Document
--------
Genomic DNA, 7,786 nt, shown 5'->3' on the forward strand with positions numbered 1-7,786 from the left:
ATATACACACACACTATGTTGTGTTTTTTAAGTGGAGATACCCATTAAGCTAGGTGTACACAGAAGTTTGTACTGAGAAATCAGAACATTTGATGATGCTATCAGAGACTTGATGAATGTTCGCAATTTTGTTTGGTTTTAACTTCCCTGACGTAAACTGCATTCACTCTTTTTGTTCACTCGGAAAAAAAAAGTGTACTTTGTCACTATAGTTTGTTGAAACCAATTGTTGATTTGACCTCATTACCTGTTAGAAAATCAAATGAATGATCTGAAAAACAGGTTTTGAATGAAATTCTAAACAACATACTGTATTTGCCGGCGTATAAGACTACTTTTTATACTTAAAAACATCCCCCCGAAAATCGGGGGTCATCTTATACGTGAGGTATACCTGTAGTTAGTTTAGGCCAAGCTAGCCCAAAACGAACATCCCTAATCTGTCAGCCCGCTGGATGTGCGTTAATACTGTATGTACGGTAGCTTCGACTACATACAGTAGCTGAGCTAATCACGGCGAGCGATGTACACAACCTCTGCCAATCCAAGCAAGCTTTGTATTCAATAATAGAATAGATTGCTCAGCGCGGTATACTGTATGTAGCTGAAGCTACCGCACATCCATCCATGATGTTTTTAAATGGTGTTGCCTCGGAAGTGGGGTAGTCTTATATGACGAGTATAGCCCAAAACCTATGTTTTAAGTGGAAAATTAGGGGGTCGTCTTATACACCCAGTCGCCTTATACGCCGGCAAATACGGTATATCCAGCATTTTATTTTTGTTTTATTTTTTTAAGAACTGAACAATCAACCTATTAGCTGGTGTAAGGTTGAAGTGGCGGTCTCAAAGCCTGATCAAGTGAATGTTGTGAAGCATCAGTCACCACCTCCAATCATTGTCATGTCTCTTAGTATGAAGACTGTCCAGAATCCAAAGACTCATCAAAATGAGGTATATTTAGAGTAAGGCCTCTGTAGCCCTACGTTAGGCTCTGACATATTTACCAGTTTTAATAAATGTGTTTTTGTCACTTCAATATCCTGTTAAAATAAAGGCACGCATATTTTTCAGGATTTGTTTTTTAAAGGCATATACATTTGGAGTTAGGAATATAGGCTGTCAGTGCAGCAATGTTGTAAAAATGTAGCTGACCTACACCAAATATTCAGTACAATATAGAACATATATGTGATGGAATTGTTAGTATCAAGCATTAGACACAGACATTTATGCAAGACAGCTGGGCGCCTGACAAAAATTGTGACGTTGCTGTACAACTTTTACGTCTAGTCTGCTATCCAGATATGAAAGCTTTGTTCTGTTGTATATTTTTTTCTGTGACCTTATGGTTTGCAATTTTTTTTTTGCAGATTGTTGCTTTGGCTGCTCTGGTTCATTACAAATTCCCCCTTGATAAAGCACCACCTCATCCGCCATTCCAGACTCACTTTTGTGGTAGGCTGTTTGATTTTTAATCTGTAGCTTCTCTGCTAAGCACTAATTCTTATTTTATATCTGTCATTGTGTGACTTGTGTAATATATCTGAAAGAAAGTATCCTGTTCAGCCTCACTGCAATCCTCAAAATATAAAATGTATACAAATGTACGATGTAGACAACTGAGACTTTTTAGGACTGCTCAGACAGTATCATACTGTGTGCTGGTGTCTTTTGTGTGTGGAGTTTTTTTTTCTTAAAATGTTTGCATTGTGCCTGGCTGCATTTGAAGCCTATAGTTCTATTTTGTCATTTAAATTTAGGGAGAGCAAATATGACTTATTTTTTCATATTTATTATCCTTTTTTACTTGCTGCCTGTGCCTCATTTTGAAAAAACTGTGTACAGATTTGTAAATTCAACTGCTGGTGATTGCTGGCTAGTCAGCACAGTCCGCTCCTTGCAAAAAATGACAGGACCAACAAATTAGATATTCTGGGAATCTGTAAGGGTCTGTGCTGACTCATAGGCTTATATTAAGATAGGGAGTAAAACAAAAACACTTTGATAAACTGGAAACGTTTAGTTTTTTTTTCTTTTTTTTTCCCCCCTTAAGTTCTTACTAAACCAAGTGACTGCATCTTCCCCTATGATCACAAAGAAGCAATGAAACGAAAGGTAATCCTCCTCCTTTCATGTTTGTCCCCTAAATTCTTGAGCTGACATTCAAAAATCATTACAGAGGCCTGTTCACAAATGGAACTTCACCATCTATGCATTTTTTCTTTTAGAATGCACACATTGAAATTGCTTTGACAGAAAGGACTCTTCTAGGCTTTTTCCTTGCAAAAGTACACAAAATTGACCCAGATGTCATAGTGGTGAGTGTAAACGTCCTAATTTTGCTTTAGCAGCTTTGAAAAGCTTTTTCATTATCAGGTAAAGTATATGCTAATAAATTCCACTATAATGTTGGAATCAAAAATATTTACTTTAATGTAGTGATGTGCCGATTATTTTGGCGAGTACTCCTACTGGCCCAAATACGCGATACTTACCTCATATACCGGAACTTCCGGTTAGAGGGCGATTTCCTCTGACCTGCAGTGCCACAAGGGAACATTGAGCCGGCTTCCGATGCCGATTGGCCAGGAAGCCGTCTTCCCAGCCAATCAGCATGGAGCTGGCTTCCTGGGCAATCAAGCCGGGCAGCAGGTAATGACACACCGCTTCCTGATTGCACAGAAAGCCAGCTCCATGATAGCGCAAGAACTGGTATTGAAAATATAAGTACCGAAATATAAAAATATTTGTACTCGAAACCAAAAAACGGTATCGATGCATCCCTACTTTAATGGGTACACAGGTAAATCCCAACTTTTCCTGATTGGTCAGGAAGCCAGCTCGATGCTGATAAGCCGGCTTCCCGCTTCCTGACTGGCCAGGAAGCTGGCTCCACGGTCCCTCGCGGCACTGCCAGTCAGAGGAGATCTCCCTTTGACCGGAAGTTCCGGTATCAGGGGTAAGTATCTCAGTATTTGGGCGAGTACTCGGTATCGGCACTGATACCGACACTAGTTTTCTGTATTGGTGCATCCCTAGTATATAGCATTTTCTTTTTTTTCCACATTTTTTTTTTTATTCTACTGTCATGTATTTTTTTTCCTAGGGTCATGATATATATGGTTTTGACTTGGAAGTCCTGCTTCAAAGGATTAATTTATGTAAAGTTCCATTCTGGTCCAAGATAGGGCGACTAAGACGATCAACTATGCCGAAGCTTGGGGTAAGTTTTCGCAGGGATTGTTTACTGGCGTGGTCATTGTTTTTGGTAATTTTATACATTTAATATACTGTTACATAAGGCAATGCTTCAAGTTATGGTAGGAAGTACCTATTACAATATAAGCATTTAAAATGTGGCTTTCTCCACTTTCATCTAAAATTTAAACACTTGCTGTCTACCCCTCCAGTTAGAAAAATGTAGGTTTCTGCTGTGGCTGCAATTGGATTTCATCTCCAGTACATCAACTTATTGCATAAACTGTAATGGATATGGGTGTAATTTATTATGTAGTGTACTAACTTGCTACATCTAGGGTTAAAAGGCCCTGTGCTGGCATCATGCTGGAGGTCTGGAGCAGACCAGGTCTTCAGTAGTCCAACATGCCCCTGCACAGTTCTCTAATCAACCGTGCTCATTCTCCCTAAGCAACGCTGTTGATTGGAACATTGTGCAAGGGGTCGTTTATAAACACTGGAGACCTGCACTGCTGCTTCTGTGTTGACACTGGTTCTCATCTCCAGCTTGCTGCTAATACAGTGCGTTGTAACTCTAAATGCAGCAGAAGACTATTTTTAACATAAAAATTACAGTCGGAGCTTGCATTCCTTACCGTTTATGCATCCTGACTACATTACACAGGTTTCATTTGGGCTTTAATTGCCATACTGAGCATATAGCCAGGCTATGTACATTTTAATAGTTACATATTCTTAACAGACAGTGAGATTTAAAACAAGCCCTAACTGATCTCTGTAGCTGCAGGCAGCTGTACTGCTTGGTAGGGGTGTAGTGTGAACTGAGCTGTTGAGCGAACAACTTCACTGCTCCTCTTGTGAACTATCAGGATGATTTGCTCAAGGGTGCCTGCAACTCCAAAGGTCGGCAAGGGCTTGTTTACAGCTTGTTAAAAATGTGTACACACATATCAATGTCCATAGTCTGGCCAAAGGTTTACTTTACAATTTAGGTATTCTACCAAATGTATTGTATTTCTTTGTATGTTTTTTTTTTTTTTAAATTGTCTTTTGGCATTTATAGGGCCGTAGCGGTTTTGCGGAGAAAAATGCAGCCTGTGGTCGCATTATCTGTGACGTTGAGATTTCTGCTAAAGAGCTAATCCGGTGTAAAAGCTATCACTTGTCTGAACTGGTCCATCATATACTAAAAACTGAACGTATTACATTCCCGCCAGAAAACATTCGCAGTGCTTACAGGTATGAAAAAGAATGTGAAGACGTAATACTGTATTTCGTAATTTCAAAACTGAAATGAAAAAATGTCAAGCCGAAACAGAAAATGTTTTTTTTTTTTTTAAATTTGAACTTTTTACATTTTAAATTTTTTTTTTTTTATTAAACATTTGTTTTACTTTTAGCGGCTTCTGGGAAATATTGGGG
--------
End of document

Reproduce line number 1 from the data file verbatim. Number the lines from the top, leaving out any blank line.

Genomic DNA, 7,786 nt, shown 5'->3' on the forward strand with positions numbered 1-7,786 from the left: